All that news needs testing. Areas which can use extra love and attention include:
- Very new or old hardware
- btrfs awesomeness – try the RAID functionality, try snapshots, try compression, break it! So we can fix it!
- So much more…
Testing means installing the beta, playing around with it and submitting bug reports when you bump into trouble. To test multiple devices it might make sense to download the beta and put it on an USB stick or a DVD so you can get to work right away. But be sure to also test that weird RAID setup, go through the installer to see if it deals with multiple installations and an resize partitions properly! Bugs should be reported and can be tracked via Bugzilla. Find a how-to on reporting bugs on the wiki. There’s a quick overview of the most annoying bugs in 13.2 Beta, check it out before you submit duplicate bug reports. Discussions about openSUSE development takes place on the factory mailing list. openSUSE Factory is the development release of openSUSE, you know, the one that is now rolling ;-) There is plenty of help available on the Development page on the openSUSE wiki and you are more than welcome to ask for help on the openSUSE factory mailing list or on the openSUSE IRC channels!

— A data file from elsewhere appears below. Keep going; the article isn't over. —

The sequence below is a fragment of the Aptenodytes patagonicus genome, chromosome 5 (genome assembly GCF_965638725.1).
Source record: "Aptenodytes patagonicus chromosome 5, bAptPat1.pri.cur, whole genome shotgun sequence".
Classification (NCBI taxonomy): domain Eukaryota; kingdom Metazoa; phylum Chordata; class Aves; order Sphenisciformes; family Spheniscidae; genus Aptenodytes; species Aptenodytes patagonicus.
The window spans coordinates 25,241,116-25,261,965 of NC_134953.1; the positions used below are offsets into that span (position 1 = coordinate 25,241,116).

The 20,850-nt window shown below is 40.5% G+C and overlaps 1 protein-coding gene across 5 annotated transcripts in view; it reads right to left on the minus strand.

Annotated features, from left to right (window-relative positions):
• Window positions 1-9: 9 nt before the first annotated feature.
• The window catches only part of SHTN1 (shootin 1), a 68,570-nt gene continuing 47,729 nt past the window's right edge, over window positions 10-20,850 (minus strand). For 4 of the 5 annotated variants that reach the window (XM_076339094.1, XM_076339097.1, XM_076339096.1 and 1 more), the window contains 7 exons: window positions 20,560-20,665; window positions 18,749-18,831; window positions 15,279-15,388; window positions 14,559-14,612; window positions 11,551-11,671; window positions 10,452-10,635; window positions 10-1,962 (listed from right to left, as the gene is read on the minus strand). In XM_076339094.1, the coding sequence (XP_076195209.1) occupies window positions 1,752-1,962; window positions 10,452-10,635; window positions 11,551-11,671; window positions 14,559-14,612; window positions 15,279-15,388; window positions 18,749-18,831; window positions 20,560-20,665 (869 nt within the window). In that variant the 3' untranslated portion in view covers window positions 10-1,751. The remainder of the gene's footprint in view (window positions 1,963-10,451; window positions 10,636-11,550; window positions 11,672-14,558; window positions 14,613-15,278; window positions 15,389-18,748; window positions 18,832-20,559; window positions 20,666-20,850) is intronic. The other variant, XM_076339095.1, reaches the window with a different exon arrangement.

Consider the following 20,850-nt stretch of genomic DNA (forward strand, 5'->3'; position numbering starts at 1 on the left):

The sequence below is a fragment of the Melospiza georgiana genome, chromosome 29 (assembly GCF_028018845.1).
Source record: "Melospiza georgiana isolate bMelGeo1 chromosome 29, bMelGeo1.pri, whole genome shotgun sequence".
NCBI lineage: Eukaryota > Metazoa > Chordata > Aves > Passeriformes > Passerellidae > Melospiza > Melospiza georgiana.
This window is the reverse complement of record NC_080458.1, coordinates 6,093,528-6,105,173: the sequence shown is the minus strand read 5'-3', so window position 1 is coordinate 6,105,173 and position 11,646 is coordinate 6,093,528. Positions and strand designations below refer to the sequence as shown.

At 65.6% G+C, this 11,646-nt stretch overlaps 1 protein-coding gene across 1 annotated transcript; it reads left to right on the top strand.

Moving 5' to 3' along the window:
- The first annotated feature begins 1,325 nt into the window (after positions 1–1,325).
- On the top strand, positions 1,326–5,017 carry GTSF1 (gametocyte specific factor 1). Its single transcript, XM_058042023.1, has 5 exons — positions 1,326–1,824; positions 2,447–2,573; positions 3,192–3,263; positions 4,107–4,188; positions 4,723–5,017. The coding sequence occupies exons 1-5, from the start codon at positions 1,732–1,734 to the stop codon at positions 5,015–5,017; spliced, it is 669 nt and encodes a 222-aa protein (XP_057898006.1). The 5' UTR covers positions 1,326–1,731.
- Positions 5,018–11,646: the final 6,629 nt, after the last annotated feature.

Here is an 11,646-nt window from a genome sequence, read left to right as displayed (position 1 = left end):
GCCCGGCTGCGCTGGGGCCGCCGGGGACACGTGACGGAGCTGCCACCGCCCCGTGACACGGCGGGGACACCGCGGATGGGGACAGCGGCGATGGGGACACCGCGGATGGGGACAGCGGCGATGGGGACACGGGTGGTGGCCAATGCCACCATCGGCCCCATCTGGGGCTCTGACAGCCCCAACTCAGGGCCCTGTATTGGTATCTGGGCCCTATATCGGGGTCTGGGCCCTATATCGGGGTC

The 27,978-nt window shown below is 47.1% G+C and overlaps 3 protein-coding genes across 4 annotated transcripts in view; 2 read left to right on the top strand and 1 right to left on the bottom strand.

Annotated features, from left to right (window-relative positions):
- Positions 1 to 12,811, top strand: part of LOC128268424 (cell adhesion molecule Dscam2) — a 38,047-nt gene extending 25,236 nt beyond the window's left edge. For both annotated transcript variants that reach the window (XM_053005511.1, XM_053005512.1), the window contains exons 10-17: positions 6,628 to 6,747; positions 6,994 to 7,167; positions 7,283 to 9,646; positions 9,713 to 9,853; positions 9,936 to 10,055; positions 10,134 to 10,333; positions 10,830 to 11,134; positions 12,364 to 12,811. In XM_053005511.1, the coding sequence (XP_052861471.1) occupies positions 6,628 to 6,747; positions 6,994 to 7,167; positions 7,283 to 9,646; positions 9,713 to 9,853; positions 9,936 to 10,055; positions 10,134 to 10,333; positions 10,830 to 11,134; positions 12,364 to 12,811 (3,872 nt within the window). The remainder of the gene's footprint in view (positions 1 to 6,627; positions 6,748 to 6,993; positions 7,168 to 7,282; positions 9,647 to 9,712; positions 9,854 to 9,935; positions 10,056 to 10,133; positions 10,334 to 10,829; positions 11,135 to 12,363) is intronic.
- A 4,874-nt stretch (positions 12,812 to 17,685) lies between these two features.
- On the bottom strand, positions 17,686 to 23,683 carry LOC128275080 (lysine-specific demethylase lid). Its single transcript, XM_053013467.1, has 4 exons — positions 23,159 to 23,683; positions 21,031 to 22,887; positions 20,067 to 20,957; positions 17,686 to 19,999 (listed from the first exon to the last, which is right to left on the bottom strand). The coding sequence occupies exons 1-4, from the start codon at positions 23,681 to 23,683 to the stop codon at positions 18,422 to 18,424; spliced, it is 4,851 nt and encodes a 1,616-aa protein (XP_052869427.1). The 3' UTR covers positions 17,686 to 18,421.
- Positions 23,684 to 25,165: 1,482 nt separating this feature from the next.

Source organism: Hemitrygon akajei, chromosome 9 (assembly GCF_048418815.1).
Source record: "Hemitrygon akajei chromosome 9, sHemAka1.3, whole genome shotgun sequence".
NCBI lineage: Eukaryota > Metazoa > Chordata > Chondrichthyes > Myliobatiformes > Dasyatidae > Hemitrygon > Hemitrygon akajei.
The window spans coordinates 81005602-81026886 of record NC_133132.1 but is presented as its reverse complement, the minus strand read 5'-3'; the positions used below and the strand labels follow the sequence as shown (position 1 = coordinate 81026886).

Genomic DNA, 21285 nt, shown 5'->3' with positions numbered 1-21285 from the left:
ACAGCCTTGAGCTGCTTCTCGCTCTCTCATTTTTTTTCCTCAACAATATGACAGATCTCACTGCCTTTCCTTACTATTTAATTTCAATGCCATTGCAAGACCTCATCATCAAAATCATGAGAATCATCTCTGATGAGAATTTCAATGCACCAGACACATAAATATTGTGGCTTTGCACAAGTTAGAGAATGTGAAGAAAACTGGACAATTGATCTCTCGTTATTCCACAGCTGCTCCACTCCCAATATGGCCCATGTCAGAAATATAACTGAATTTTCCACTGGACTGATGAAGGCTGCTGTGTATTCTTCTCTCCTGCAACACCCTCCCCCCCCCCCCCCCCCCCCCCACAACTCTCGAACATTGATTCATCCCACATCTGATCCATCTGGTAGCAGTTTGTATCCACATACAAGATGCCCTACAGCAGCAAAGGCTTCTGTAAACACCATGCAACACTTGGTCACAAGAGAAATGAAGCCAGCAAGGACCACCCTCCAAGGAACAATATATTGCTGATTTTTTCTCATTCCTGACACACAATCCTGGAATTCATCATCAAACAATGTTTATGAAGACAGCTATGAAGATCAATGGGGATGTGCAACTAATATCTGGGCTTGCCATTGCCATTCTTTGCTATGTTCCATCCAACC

Organize your own Beta Pizza party!!!!
Continue te openSUSE tradition of Beta Pizza parties! Gather some friends at your place or at any place you can have wifi and have some fun by having Pizza and testing the new Beta version. Food and a new openSUSE release, a perfect combination. Find more information about BetaPizzaParties and register your party on this wiki page and don’t forget to have a lot of fun!
Go, test this release, be Geeko Awesome and make the release just like that!
And as always: a big, green hug to all the awesome geekos who contributed to openSUSE 13.2 and/or this story. And to anything else green and openSUSE!
Both comments and pings are currently closed.